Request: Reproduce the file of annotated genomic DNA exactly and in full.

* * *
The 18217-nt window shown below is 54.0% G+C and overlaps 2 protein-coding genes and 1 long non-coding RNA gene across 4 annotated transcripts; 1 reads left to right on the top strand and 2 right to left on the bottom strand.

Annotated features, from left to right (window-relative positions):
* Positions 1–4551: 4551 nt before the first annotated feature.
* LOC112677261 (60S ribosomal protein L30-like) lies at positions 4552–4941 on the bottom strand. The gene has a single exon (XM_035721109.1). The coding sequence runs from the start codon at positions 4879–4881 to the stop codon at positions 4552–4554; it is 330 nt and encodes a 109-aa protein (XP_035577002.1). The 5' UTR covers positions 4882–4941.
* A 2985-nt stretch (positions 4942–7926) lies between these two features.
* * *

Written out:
The 18217-nt window shown below is 54.0% G+C and overlaps 2 protein-coding genes and 1 long non-coding RNA gene across 4 annotated transcripts; 1 reads left to right on the top strand and 2 right to left on the bottom strand.

Annotated features, from left to right (window-relative positions):
* Positions 1–4551: 4551 nt before the first annotated feature.
* LOC112677261 (60S ribosomal protein L30-like) lies at positions 4552–4941 on the bottom strand. The gene has a single exon (XM_035721109.1). The coding sequence runs from the start codon at positions 4879–4881 to the stop codon at positions 4552–4554; it is 330 nt and encodes a 109-aa protein (XP_035577002.1). The 5' UTR covers positions 4882–4941.
* A 2985-nt stretch (positions 4942–7926) lies between these two features.